Filing 128

MEMORANDUM AND OPINION on privilege claims. Signed by Judge Rosemary M. Collyer on 1/2/2012. (KD)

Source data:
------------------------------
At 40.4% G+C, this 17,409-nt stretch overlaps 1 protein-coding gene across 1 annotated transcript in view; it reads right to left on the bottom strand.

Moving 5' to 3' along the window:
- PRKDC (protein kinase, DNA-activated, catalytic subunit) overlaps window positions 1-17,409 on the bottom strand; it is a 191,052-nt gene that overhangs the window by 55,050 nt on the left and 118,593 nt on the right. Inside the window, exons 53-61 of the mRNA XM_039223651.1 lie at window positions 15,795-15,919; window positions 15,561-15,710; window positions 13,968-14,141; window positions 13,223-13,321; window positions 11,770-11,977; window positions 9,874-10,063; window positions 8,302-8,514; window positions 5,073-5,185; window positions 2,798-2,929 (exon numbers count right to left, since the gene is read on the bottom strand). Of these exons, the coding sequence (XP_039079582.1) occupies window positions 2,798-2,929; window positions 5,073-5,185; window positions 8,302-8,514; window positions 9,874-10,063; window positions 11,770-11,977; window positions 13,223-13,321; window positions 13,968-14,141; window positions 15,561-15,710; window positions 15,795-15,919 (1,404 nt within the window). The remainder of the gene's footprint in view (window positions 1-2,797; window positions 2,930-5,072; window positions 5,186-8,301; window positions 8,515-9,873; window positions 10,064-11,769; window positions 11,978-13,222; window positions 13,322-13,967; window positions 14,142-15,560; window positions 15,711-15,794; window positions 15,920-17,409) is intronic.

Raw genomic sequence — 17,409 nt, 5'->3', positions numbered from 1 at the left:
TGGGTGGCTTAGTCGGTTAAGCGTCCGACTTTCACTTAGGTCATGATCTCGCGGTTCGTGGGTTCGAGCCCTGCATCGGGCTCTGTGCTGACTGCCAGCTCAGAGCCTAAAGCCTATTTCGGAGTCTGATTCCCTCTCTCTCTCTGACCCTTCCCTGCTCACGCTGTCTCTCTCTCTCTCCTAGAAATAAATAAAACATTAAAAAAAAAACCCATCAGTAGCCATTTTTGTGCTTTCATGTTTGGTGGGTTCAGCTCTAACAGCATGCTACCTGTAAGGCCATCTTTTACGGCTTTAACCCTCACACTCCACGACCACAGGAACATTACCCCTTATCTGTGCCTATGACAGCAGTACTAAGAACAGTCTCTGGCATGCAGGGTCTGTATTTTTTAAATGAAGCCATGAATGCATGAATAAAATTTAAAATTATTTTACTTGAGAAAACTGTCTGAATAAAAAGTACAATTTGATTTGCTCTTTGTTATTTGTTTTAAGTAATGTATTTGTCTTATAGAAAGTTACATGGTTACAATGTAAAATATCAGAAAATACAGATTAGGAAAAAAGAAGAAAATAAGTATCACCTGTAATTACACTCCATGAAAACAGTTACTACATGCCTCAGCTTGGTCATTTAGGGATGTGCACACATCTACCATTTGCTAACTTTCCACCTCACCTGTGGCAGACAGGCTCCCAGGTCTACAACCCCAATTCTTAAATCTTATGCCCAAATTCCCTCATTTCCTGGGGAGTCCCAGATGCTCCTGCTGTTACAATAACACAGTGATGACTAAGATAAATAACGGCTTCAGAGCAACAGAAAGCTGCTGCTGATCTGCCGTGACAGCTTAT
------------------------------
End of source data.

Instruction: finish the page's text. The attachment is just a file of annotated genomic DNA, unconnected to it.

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UNITED STATES DISTRICT COURT FOR THE DISTRICT OF COLUMBIA __________________________________________ ) ) ) Plaintiff, ) ) v. ) ) UNITED STATES OF AMERICA, and ) ERIC HOLDER, JR., in his official capacity ) as Attorney General of the United States, ) ) Defendants, ) ) and ) ) WENDY DAVIS, et al., ) ) Defendant-Intervenors. ) ) __________________________________________) STATE OF TEXAS, Civil Action No. 11-cv-1303 (RMC) MEMORANDUM OPINION ON PRIVILEGE CLAIMS The State of Texas seeks preclearance of its redistricting plans for the U.S. House of Representatives, State House of Representatives, and State Senate, pursuant to the Voting Rights Act of 1965, as amended (“VRA”), 42 U.S.C. § 1973 et seq.1 Preparing for trial in January 2012, the parties have reached a discovery impasse: Texas claims that the attorney-client privilege, the attorney work-product doctrine, and State legislative and statutory privileges shield various materials from production or testimony here. The parties filed simultaneous briefs, and the Court treats those filed by Defendants and Defendant-Intervenors as motions to compel. 1 The Court’s December 22, 2011 Opinion recites the factual and statutory background of this case. See Mem. Op. [Dkt. # 115]. The disputed material falls into three categories. First are communications between key members of the State Legislature and the three legislative staffers who drew the maps at issue: Doug Davis, counsel to State Senator Kel Seliger, Chair of the State Senate Redistricting Committee; Ryan Downton, counsel to the State House Redistricting Committee under Chair Burt Solomons; and Gerardo Interiano, counsel to Joe Straus, Speaker of the State House of Representatives. Each staff counsel will be called as a witness for Texas at trial. Texas claims all such communications are not subject to discovery. Second are communications between the Texas Legislative Council and key members of the State Legislature or their staffs. David Hanna, an attorney employed by the Council, has been identified as a witness for Texas during trial. Texas claims that communications from Mr. Hanna are privileged. Last are documents containing summaries of racially polarized voting analyses prepared by technical staff of the Office of the Texas Attorney General (“OAG”). Mr. Giberson prepared the summaries; he will be one of Texas’ witnesses at trial. Texas interposed the attorney-client privilege and attorney work-product doctrine when it refused discovery requests from the United States for the summaries. The United States has asked the Court to resolve these claims by the morning of January 4, 2012, when it has scheduled the depositions of David Hanna and Clare Dyer, another employee of the Texas Legislative Council. Defendant-Intervenors, the Texas Latino Redistricting Task Force and Wendy Davis, et al. (“Davis Intervenors”), and have also filed -2- motions disputing Texas’ claims of privilege.2 Taking its cue from the District Court for the Western District of Texas, which has a Section 2 VRA case before it,3 the Court will not decide whether a State legislative privilege exists and follows into federal court, since Texas will provide all relevant documents under seal. Publication of such documents, if necessary, can be determined at trial. The evidence does not support the claimed attorney-client relationships or application of the attorney work-product doctrine; if Texas wishes to pursue any such privilege, it must provide evidentiary support. Finally, the Court sees nothing in the Texas Government Code or otherwise to support a claim of a legal privilege — to be distinguished from confidentiality — between the State Legislature and the Texas Legislative Council. Except as otherwise specified, Texas will be ordered to produce the requested documents. I The proponent of a privilege in federal court bears the burden of demonstrating facts sufficient to establish the privilege’s applicability. In re Subpoena Duces Tecum, 439 F.3d 740, 750 (D.C. Cir. 2006); see Alexander v. F.B.I., 192 F.R.D. 32, 33-34 (D.D.C. 2000) (a party bringing a motion to compel bears the initial burden of showing that the information is relevant and discoverable; then the burden shifts to the defendant to prove that the information is privileged). The “basis of privilege” must be “adequately established in the record,” Liberty 2 The Court recognizes the unremitting work of the attorneys for all parties, on this matter and others concerning Texas redistricting, and thanks them for their tremendous efforts — especially on these briefs, filed in the midst of the holiday season and as they were preparing for oral argument in the Supreme Court on January 9, 2012, and trial in this matter on January 17, 2012. No client could ask for more dedication to its interests. 3 See Perez v. Perry, Civ. No. 5:11-cv-360 (W.D. Tex.). -3- Lobby, Inc. v. Dow Jones & Co., Inc., 838 F.2d 1287, 1303 (D.C. Cir. 1988), through evidence sufficient to establish the privilege “with reasonable certainty.” FTC v. TRW, Inc., 628 F.2d 207, 213 (D.C. Cir. 1980). A. Attorney-Client Privilege “The attorney-client privilege is the oldest of the privileges for confidential communications known to the common law.” Upjohn Co. v. United States, 449 U.S. 383, 389 (1981). Its purpose is “to encourage full and frank communication between attorneys and their clients and thereby promote broader public interests in the observance of law and administration of justice.” Id. A party asserting the attorney-client privilege must demonstrate that: (1) the asserted holder of the privilege is or sought to become a client; (2) the person to whom the communication was made (a) is a member of the bar of a court or her subordinate and (b) in connection with this communication is acting as a lawyer; (3) the communication relates to a fact of which the attorney was informed (a) by his client (b) without the presence of strangers (c) for the purpose of securing primarily either (i) an opinion on the law or (ii) legal services or (iii) assistance in some legal proceeding, and not (d) for the purpose of committing a crime or tort; and (4) the privilege has been (a) claimed and (b) not waived by the client. In re Sealed Case, 737 F.2d 94, 98-99 (D.C. Cir. 1984). The privilege attaches to an attorney’s communication with his client “only insofar as the attorney’s communications disclose the confidential communications from the client.” Evans v. Atwood, 177 F.R.D. 1, 4 (D.D.C. 1997) (quoting Brinton v. Dep’t of State, 636 F.2d 600, 603-04 (D.C. Cir. 1980)). “A blanket assertion of the privilege will not suffice. Rather, the proponent must conclusively prove each element of the privilege.” In re Lindsey, 148 F.3d 1100, 1106 (D.C. Cir. 1998) (internal citation and quotation -4- omitted). The attorney-client privilege does not protect any and all communications between a client and a lawyer. Courts tend to apply the privilege narrowly because it blocks full disclosure of relevant information. Routine routing of information through counsel, for instance, may not result in a privileged communication. See S. Bell Tel. & Tel. Co. v. Deason, 632 So. 2d 1377, 1383 (Fla. 1994). The privilege does not ordinarily protect a client’s identity. United States v. BDO Seidman, 337 F.3d 802, 811 (7th Cir. 2003). While the privilege may protect the content of an attorney-client communication from disclosure, it may not protect the facts communicated. Mackey v. IBP, Inc., 167 F.R.D. 186, 200 (D. Kan. 1996). Both clients and lawyers can waive the attorney-client privilege. See, e.g., Alexander v. FBI, 186 F.R.D. 128, 134 (D.D.C. 1998). If a party intentionally waives the attorney-client privilege for part of a conversation or communication, the privilege as to rest of that communication and for any communication related to the same subject matter also is waived, if in fairness they ought to be considered together. See Fed. R. Evid. 502(a); Williams & Connolly v. S.E.C., No. 10-5330, 2011 WL 6118584, *2 (D.C. Cir. Dec. 9, 2011). A court “retains broad discretion in deciding the appropriate scope of a waiver.” In re United Mine Workers of Am. Employee Benefit Plans Litig., 159 F.R.D. 307, 309 (D.D.C. 1994). Once a privilege has been waived and privileged information made public, the information remains public for all purposes. See Navajo Nation v. Peabody Holding Co., Inc., 209 F. Supp. 2d 269, 284-84 (D.D.C. 2002) (to the extent documents -5- were made public, any claim of privilege must fail).4 B. Attorney Work-Product Doctrine The Federal Rules of Civil Procedure protect from discovery “documents and tangible things that are prepared in anticipation of litigation or for trial by or for another party or its representative.” Fed. R. Civ. P. 26(b)(3). The purpose of the doctrine is to protect the adversary process by ensuring that lawyers work with a “degree of privacy, free from unnecessary intrusion by opposing parties and their counsel.” Hickman v. Taylor, 329 U.S. 495, 510 (1947). The work-product doctrine “protects factual materials prepared in anticipation of litigation.” Tax Analysts v. Internal Revenue Service, 117 F.3d 607, 620 (D.C. Cir. 1997). Thus, “[a]ny part of [a document] prepared in anticipation of litigation, not just the portions concerning opinions, legal theories, and the like, is protected by the work[-]product doctrine . . . .” Id. It is “not necessary that litigation be threatened or imminent, as long as the prospect of litigation is identifiable because of claims that have already arisen.” Nat’l Tank Co. v. Brotherton, 851 S.W.2d 193, 205 (Tex. 1993). Work-product immunity is held by the lawyer, not the client, although either may assert the doctrine during discovery. “The party invoking the privilege, however, has the burden of proving that the memoranda qualify as work product.” Hager v. Bluefield Regional Medical Center, Inc., 170 F.R.D. 70, 76 (D.D.C. 1997). “In reviewing the documents claimed to be protected by the work-product privilege, the court must determine whether, in light of the nature of the document or the factual situation in a particular 4 Federal Rule of Evidence 502, effective September 19, 2008, eased the waiver doctrine regarding the scope of waiver upon inadvertent disclosure, see Williams v. Dist. of Columbia, No. 06-02076(CKK), 2011 WL 3659308, *3 (D.D.C. Aug. 17, 2011), but did not change the waiver principles cited here. -6- case, the document can fairly be said to have been prepared or obtained because of the prospect of litigation.” Jinks-Umstead v. England, 231 F.R.D. 13, 15 (D.D.C. 2005). Because protection for attorney work-product is based on a legal doctrine, and not a “privilege,” the protection is qualified and not absolute; it can be overcome if a party “shows that it has substantial need for the materials to prepare its case and cannot, without undue hardship, obtain their substantial equivalent by other means.” Fed. R. Civ. P. 26(b)(3)(A)(ii); see also Equal Rights Ctr. v. Post Properties, Inc., 247 F.R.D. 208, 211-12 (D.D.C. 2008). Courts do not recognize the privilege where to do so would undermine the discovery process and deprive the Court of important evidence. Ex rel. Fago, 242 F.R.D. 16, 19 (D.D.C. 2007). The work-product doctrine relies, in the first instance, on the existence of an attorney-client relationship. Texas claims the work-product doctrine protects from discovery three documents reflecting communications between Mr. Hanna of the Texas Legislative Council and unidentified members of the Legislature on April 6, 12, and 20 of 2011. See Texas Br. [Dkt. #122] at 6 n.2. Texas reports that the first redistricting lawsuit was Teuber v. State of Texas, Civ. No. 4:11-cv00059 (E.D. Tex.), filed on February 10, 2011, a necessary precursor to applicability of the doctrine. The Teuber suit challenged the Texas’ former voting districts and sought to require the Census Bureau to adjust the census figures used in redistricting to account for undocumented aliens; it did not involve any challenge to 2011 redistricting efforts by the State Legislature. See U.S. Resp. [Dkt. #125], Ex. 4 (Teuber Complaint). C. State Legislative Privilege There is no state legislative privilege identified in the Federal Rules of Evidence -7- and the D.C. Circuit has never recognized one.5 The United States urges the Court to avoid recognizing such a privilege in this case. Equating immunity for legislative acts to privilege for legislators’ communications, Texas asserts that “state legislators enjoy common-law immunity from liability for their legislative acts, an immunity that is similar in origin and rationale to that accorded Congressmen under the Speech or Debate Clause.” See Supreme Court of Virginia v. Consumers Union of the U.S., Inc., 446 U.S. 719, 732 (1980). Texas argues that “[e]ffectuating the intentions of the legislative immunity doctrine, legislators acting within the realm of legitimate legislative activity, should not be required to be a party to a civil action concerning legislative activities, nor should they be required to testify regarding those actions.” Texas Br. at 9 (quoting Miles-Un-Ltd., Inc. v. Town of New Shoreham, 917 F. Supp. 91, 98 (D.N.H. 1996)). Texas particularly relies on Supreme Court dicta, noting that “[i]n some extraordinary instances the members [of the decisionmaking body] might be called to the stand at trial to testify concerning the purpose of the official action, although even then such testimony will frequently be barred by privilege.” Village of Arlington Heights v. Metropolitan Housing Development Corp., 429 U.S. 252, 268 (1977). D. Texas Government Code § 323.017 Under Texas State law, the Texas Legislative Council is “an agency of the legislative branch of state government.” Tx. Gov’t Code § 323.001(a). The Council consists of the Lieutenant Governor, the Speaker of the State House of Representatives, the Chair of the 5 A legislative privilege has been recognized by the Circuit for members of the U.S. House of Representatives and Senate, rooted in the Speech and Debate Clause of the Constitution and federal statutes. See Brown & Williamson Tobacco Corp. v. Williams, 62 F.3d 408 (D.C. Cir. 1995). -8- State House Administration Committee, six State senators and five other members of the State House of Representatives. Id. § 323.001(b). “The lieutenant governor and the speaker act as the council during a regular legislative session.” Id. § 323.001(f). State law establishes the duties of the Texas Legislative Council as follows: (a) The Council shall: (1) study and investigate the functions and problems of state departments, agencies, and officers; (2) conduct investigations and studies and make reports that may be considered useful to the legislative branch of state government; (3) gather and disseminate information for the legislature’s use; (4) meet and perform council functions during the legislative interim; (5) make periodic reports to all members of the legislature and keep the legislature fully informed of all issues that may come before the council, any action taken on an issue, and the progress made on an issue; (6) report council recommendations to the legislature and, if appropriate, provide drafts of legislation with the report; (7) assist the legislature in drafting proposed legislation; (8) provide data-processing services to aid members and legislative committees in accomplishing their legislative duties. (b) By agreement with either house of the legislature or a legislative agency, the council may perform other services or functions for or on behalf of the house or agency. Id. § 323.006. Many of these duties are non-legal. Section 323.017 directly speaks to Confidential Communications between -9- members of the State Legislature and the Texas Legislative Council. It provides: Communications, including conversations, correspondence, and electronic communications, between a member of the legislature or the lieutenant governor or an assistant or employee of the council that relate to a request by the official for information, advice, or opinions from an assistant or employee of the council are confidential. Information, advice, and opinions given privately by an assistant or employee of the council to a member of the legislature, or the lieutenant governor, acting in the person’s official capacity, are confidential. However, the member or lieutenant governor may choose to disclose all or a part of the communications, information, advice, or opinions to which this section applies, and such a disclosure does not violate the law of this State. Id. § 323.017. Section 323.020 deals with statistical or demographic analyses performed by the Texas Legislative Council. See id. § 323.020. Notably, subsections (c) through (g) “do not apply in relation to a statistical or demographic analysis of information related to the redistricting process,” id. § 323.020(a), despite the otherwise-applicable provision in subsection (c) that “information the council acquires or produces in relation to a statistical or demographic analysis . . . is confidential and not public information.” Id. § 323.020(c).6 II Privilege claims raise complicated issues in litigation. Some aspects of the 6 Subsection (c) broadly speaks to working drafts and papers; contracts and subcontracts; internal and interagency correspondence; data, data files, data programs, and the like; subsection (d) recognizes that any entity, including a State agency, “does not waive any exception from required disclosure or any privilege not to disclose” because information was provided to the Texas Legislative Council; subsection (e) specifies that a “final report containing a statistical or demographic analysis” by the Council and its cover letter or memorandum are not confidential; subsection (f) provides that contracts or agreements between the council and any state agency are not confidential; and subsection (g) requires that information submitted to the council for a statistical or demographic analysis by the council not be used against the person submitting it in a State agency enforcement proceeding. Tx. Gov’t Code § 232.020 (c) - (g). -10- current disputes are easier than others, and the Court will start there. A. Davis Intervenors’ Motion The Davis Intervenors seek copies of emails or other written communications between Doug Davis, who drew the State Senate redistricting map, and individual senators. Texas asserts a broad, across-the-board response that all such communications are privileged by the attorney-client and legislative privileges. Texas does not “claim[] that any individual senators have asserted either legislative or attorney-client privileges in response to [their] discovery requests” and “five Anglo senators [Seliger, Huffman, Birdwell, Shapiro and Carona] and the [State S]enate map drawer himself (Doug Davis) have already been deposed and none of them asserted any privileges.” Davis Br. [Dkt. #119] at 4-5. Importantly, Senator Seliger, for whom Mr. Davis works directly, already has provided testimony and did not assert a privilege. Texas cannot claim an attorneyclient privilege between Mr. Davis and any other legislator because, as Texas recognizes, he does not have an attorney-client relationship with the entire legislature. See Texas Resp. at 4 (“Texas does not contend that the map-drawers share an attorney-client relationship with every member of the Texas Legislature.”). The Davis Intervenors also contend that the State’s legal counsel, David Mattox, already has represented to the District Court for the Western District of Texas that any privileges have been waived with regard to numerous State legislators. The depositions identify certain legislators who had conversations with Mr. Downton; also other witnesses have been deposed that identified other legislators. . . . We have contacted those legislators and indicated that [their] names would be revealed. I have heard no objections. I have seen nothing filed with this Court -11- from those legislators, so I believe there is not going to be an assertion of legislative privilege by those legislators in respect to those depositions in this matter. Accordingly, we have no objection . . . . Davis Br., Ex. 4 (Perry v. Perez trial transcript) at 5-6. Ryan Downton served as general counsel to the State House Committee on Redistricting. Conversations concerning redistricting between him and legislators identified in depositions in the Section 2 litigation are no longer privileged, if they once were, because all such privileges have been waived.7 To the extent that Mr. Mattox attempted to limit a waiver to “this matter,” his effort was unsuccessful. Where a person voluntarily waives the attorney-client privilege for part of a communication, the privilege as to rest of that communication and for any communication related to the same subject matter also is waived. See Fed. R. Evid. 502; Williams & Connolly, 2011 WL 6118584 at *2. When the privileged information was made public, the privilege was waived for all purposes. See Navajo Nation, 209 F. Supp. 2d at 284-84. 7 See Davis Br., Ex. 5 [Dkt. #119-5] (identifying deposition testimony by Senators Seliger, Corana, Hoffman and Mr. Davis concerning conversations on redistricting with Senators Paul, Olson, Farenthold, Shapiro, Deuell, Harris, Nelson, Estes, Wendy Davis, Fraser, Patrick, Jackson, Duncan, Eltife, Williams and Zaffarini, as well as staffer Jonathan Simpson and Mr. Staples from the staff of the Senate Redistricting Committee, chaired by Senator Selinger). Mr. Mattox informed the Court in the Western District of Texas that these Senators and other legislators mentioned in deposition testimony were informed and made no objections; therefore, any privilege covering conversations, emails and other documents between or among one or more of them, between or among one or more of them and the map-drawers, and between or among one or more of them and the Texas Legislative Council, has been waived. See also U.S. Br. [Dkt. #122] at 10 n.6 (noting that Mr. Downton at trial in Perez v. Perry “purposefully disclosed his conversations with” Reps. Veasey, Villareal, Castro, Kuempel, Pickett, and Solomons; Dallas County House delegation; Tarrant County House delegation; Harris County House delegation; and legal discussions with Texas Legislative Council). Texas does not dispute Mr. Mattox’s broad statement, and the Court finds that these Representatives also waived any applicable privilege. -12- Texas argues that “[t]he map-drawers’ testimony in the Section 2 proceedings . . . would not have effected a permanent waiver, particularly where the privilege belonged to other legislators.” Texas Resp. [Dkt. # 126] at 5. The Court draws no conclusion here as to the privilege that unnamed legislators may continue to possess, but Mr. Maddox’s broad waiver of privilege for all legislators named in depositions in the Section 2 proceeding was without limit. It was not limited to the Section 2 case, much less general VRA litigation involving the Texas Plans, even if such a limited waiver were possible. The Court therefore agrees that Texas must respond fully to the narrow request of the Davis Intervenors for any email correspondence and other forms of communication, oral or written, between Mr. Davis and any one or grouping of these five State senators, or among any one or more of the five State senators themselves, about the redistricting process broadly construed, and especially why Senate District 10 boundary lines were drawn as they were. These subjects and persona are open to normal discovery because any privilege has been waived. The Court also finds that the legislators mentioned in depositions and later court testimony in the Section 2 proceeding were notified and had no objection to waiver of any privilege they might have held, whether attorney-client, legislative or statutory. These persons and subjects are also open to discovery here. As suggested by the Davis Intervenors, the Court orders counsel for the State of Texas to review its records to identify any other arguably-privileged communications and canvas the remaining State Senators to ascertain whether any additional Senator wishes to invoke or waive any privileges that may exist and, thereafter, produce such documents as to which no privilege has been raised. -13- B. Texas Latino Redistricting Task Force’s Motion The Texas Latino Redistricting Task Force complains that Texas has not responded to its discovery except by vague reference to its Internet postings. Texas has not responded and the points are deemed conceded. Texas shall respond to the discovery requests of the Task Force, as elucidated in its court filings, forthwith. C. United States’ Motion The United States served interrogatories that sought “[a]ll documents concerning, addressing, or mentioning redistricting or the census between” three varied groupings of persons, identified in the interrogatory by name but not position. Texas objected, broadly claiming that all such communications between State legislators and Messrs. Davis, Downton, and Interiano (the map-drawers) are protected by the attorney-client privilege, the work-product doctrine, and the legislative privilege.8 Mr. Downton “had the primary responsibility (together with Gerardo Interiano) during the most recent legislative session and subsequent special session for inputting and processing proposed amendments to redistricting plans for the Texas House of Representatives, State Board of Education and U.S. Congress.” U.S. Br., Ex. 27 (“Downton Decl.”) at 1. Mr. Interiano’s “primary responsibility was the drafting and analyzing of proposed maps for the Texas House of Representatives. I also assisted Ryan Downtown with the U.S. Congressional map . . . .” Id., Ex. 28 (“Interiano Decl.”) at 1. Mr. Davis “had the primary responsibility . . . for inputting and processing proposed amendments to redistricting plans for the 8 See Texas Resp. at 3 n.2. To aid in trial preparation, the Court issued a Minute Order on December 30, 2011, ordering such production under seal forthwith. Since the parties are limited in their use of such documents, the dispute is not mooted by this production. -14- Texas House of Representatives, Senate, State Board of Education and U.S. Congress.” Id., Ex. 29 (“Doug Davis Decl.”) at 1.9 Texas similarly claimed attorney-client and legislative privileges, the attorney work-product doctrine, and a statutory privilege based on Texas Government Code § 232.017, for all communications with the Texas Legislative Council. After deposition testimony mentioned the fact of summaries of racially polarized voting analyses prepared in the Office of the Attorney General, the United States asked for copies of those documents as well, which Texas refused to produce pursuant to the attorney-client privilege and attorney work-product doctrine. 1. Communications by Messrs. Downton, Interiano, and Davis Texas well recognizes that the three map-drawers do not share an attorney-client relationship with every member of the Texas Legislature and claims it only for the individual legislator for whom they act as counsel. That is, Texas asserts an attorney-client relationship between Speaker Straus and Mr. Iteriano; Senator Seliger and Mr. Davis; and Chair Solomons and Mr. Downton. The Court agrees that such a professional relationship may exist but it cannot be determined on this record whether the combination of political/legislative and legal duties of one or the other of these men rendered their positions less lawyerly and therefore without a privilege. See In re Lindsey, 148 F.3d at 1106 (rejecting attorney-client privilege for an advisor to the President who also served as a policy advisor). Because the privilege belongs to the 9 All three map-drawers declare that no one suggested any redistricting changes for the purpose of harming voters “on account of race, ethnicity or national origin.” Downton Decl. at 1; Interiano Decl. at 1; Doug Davis Decl. at 1. The Declarations do not address language minorities, which is the specific grouping that protects Hispanics under the VRA. See 42 U.S.C. § 1973b(f)(2). -15- client, not the lawyer, the Court is loath to disregard the possibility of an attorney-client privilege even though Texas has not met its burden of demonstrating one for these relationships. See In re Sealed Case, 737 F.2d at 98-99. It remains an open and undecided question; if Texas wishes to preserve any privilege, it must submit further evidence in support beyond mere job titles. Whether a privilege between the map-drawers and their bosses exists may not matter because, as to 2011 redistricting, it has been waived. Messrs. Downton, Iteriano and Davis have testified extensively about their conversations with various legislators, including Speaker Straus, Senator Seliger, and Chair Solomons,10 and Mr. Maddox has informed the federal court that no legislators mentioned in deposition in the Section 2 case, including these, have asserted any privilege. Unless circumstances exist that are not shown in this record,11 the testimony and documents on communications regarding redistricting between these staffers and legislators — and between staffers and other legislators or other persons on the same subject matter — are not barred from discovery by an attorney-client relationship.12 In the same vein, Messrs. Downton, Iteriano, and Davis cannot interpose a privilege claim to avoid answering 10 While some of this deposition testimony was fairly general, it nonetheless spoke to instructions and other conversations between the named legislators and these staff people. Many further conversations with other legislators were also referenced. The Court has not combed all the depositions submitted by the parties to discover which legislators had substantive conversations with any of these map-drawers (and to which Mr. Mattox made reference) and leaves it to the parties to identify them. 11 As noted above, voluntary waiver of the attorney-client privilege often extends to an entire subject matter. See Fed. R. Evid. 502. However, there is no blanket privilege and it must be claimed with respect to each specific communication at issue. See In re Lindsey, 148 F.3d at 1106. 12 Only a legislative privilege might shield communications between the map-drawers and other State Legislators but Texas has indicated its willingness to produce relevant documents under seal. -16- questions or producing documents concerning redistricting that reflect their communications with other staff persons on their own staffs. The work-product doctrine is a limited one that shields a lawyer’s internal work for a client from an opponent’s eyes. It protects materials prepared in anticipation of litigation or trial and can extend to persons working with a lawyer, not just the attorney herself. Texas cites Teuber v. State of Texas, Civ. A. No. 4:11-cv-00059 (E.D. Tex. Feb. 10, 2011), as a pending redistricting lawsuit that made these lawyers work on redistricting and map-drawing in the Spring of 2011 protected by the work-product doctrine. The Court declines to stretch the doctrine that far; Teuber had only a very attenuated connection to the Texas redistricting process in 2011 and did not touch on the later actions of the Texas Legislature when considering redistricting plans. In addition, on this record, Texas has failed to show that Messrs. Downton, Davis, and Interiano were acting in a primarily legal role as map-drawers instead of in political or policy roles, as to which no work-product doctrine would apply in any event. See In re Lindsey, 148 F.3d 1106. The Court concludes that the work-product doctrine does not shield the relevant documents sought by the United States. Texas asserts a broad legislative privilege that would, if adopted, shield almost everything that any Texas State Legislator or his staff ever does. Texas cites no State law — statute or caselaw — that recognizes the privilege it claims here in federal court, which is at least passing strange if such a privilege actually exists and is recognized within the State. Texas cannot claim a privilege here that its own courts do not recognize. At this juncture, the Court need not determine whether the State legislative privilege applies. Texas will produce under seal all documents as to which it claims a legislative -17- privilege. Should any party wish to rely on a sealed document at trial, it will be required to raise the issue beforehand with specificity as to the document(s) at issue. The Panel will decide whether to admit such documents on the public record or under seal. 2. Texas Legislative Council The Texas Legislative Council is a creature of statute and can exist no further than the Texas Legislature has decreed. Communications between the Texas Legislative Council and members of the Legislature are “confidential.” They are not “privileged.” See Tx. Gov’t Code § 323.017 (“Communications . . . between a member of the legislature or the lieutenant governor or an assistant or employee of the council . . . are confidential.”). The Texas Legislature knew the difference. See id. § 323.020(d) (providing that giving information to the Council “does not waive any exception from required disclosure or any privilege not to disclose” (emphasis added)). In fact, while § 323.017 makes Legislative/Council communications “confidential,” § 323.020 appears to lift even that level of protection for “a statistical or demographic analysis of information related to the redistricting process,” including internal and interagency correspondence, data, data files, data programs, and the like. Texas declares that the Texas Legislative Council “has an attorney-client relationship with all members of the Legislature.” Texas Resp. at 8. It seeks to protect three memoranda prepared by Attorney David Hanna which “contain[ed] legal analysis of the proposed redistricting plans which clearly reflect material, mental impressions, opinion, conclusions, strategy, and analyses developed in anticipation of possible legal disputes.” Id. at 7. The argument reflects what appears to be customary and habitual thinking that assumes a legal privilege between the Legislature and the legal division of the Council. The Court can find none. -18- The Texas Government Code expresses no such relationship or expectation.13 Texas does not explain why it agrees that the three map-drawers could not have an attorney-client relationship with the entire Legislature but the lawyers at the Texas Legislative Council do have an attorneyclient relationship with every one of the individual members of the State House and Senate. Without the threshold evidence of an attorney-client relationship, In re Sealed Case, 737 F.2d at 98-99, there can be no privilege. Texas offers no evidence to satisfy the elements of an attorneyclient relationship between the Council and the Legislature. Further, Texas has not demonstrated that the work-product doctrine is applicable in the absence of an attorney-client relationship. There is a paucity of information in the record from which to find that Mr. Hanna’s early memos (dated April 6, 12, and 20, 2011) were prepared in anticipation of litigation, that is, whether “the prospect of litigation [was] identifiable because of claims that ha[d] already arisen.” See Nat’l Tank Co., 851 S.W.2d at 205. The Court concludes that the Hanna memoranda from April 2011 are not protected by a privilege or the work-product doctrine and must be produced. 3. OAG Summaries Texas refuses to produce what it calls “racially polarized voting reports that were generated during the legislative session by the Office of the Attorney General at the request of counsel for every plan that may have been considered by the Legislature.” Texas Resp. at 10. “[T]hese reports were generated at the request of counsel and reflect the mental impressions, 13 While Texas argues that the “statute provides strong evidence that the legislators believed their communications with [the Texas Legislative Council] to be protected by the attorney-client and legislative privileges,” Texas Resp. at 8-9, the statute says no such thing and the habits of the years do not transform “confidentiality” to avoid public inquiry into “attorneyclient privilege” when demanded as part of litigation. -19- strategy, and opinions of counsel developed in anticipation of possible legal disputes related to the proposed redistricting plans.” Id. Texas also claims an attorney-client privilege for “any communications transmitting racially polarized voting reports or summaries of such reports . . . .” Id. These descriptions are far too vague to make any determination of privilege. Does Texas mean that legislative staffers (“counsel”) asked for the preparation of racially polarized voting reports and that (non-lawyer) Todd Giberson in the OAG prepared the reports but the reports themselves somehow reflect “opinions of counsel” (presumably in the OAG, not legislative staffers) that were prepared at an unknown time but in anticipation of litigation? And that “any communications” to forward such reports or summaries were sent by unnamed persons in the OAG to unnamed persons in the Legislative Branch of State government who were within an attorney-client relationship with the OAG? Attorney-client relationships in a government environment are complicated. Government lawyers usually represent government institutions, not persons. Texas may have a different set of relationships within its State Government but none of these complexities is explained by the description Texas provides. The information that Texas has presented to the Court cannot support any conclusion as to whether the racially polarized reports and/or summaries are protected by the attorney-client privilege or work-product doctrine. The question is too important for a hasty conclusion. Thus, the Court invites Texas to support its argument, if it chooses to do so, with more specificity — explaining the relationship of the OAG to the State Legislature generally and -20- to individual legislators, the identities of authors and recipients,14 and the specific nature of the communications that might make them privileged. III The motions of the Davis Intervenors and the Texas Latino Redistricting Task Force will be granted. The motion of the United States will be granted in part and denied in part without prejudice, subject to further evidentiary support from Texas on a schedule to be proposed by the parties should Texas wish to proceed. A memorializing Order accompanies this Memorandum Opinion. Date: January 2, 2012 /s/ ROSEMARY M. COLLYER United States District Judge 14 Again, the Court notes that the attorney-client privilege does not usually protect a client’s identity. See BDO Seidman, 337 F.3d at 811. -21-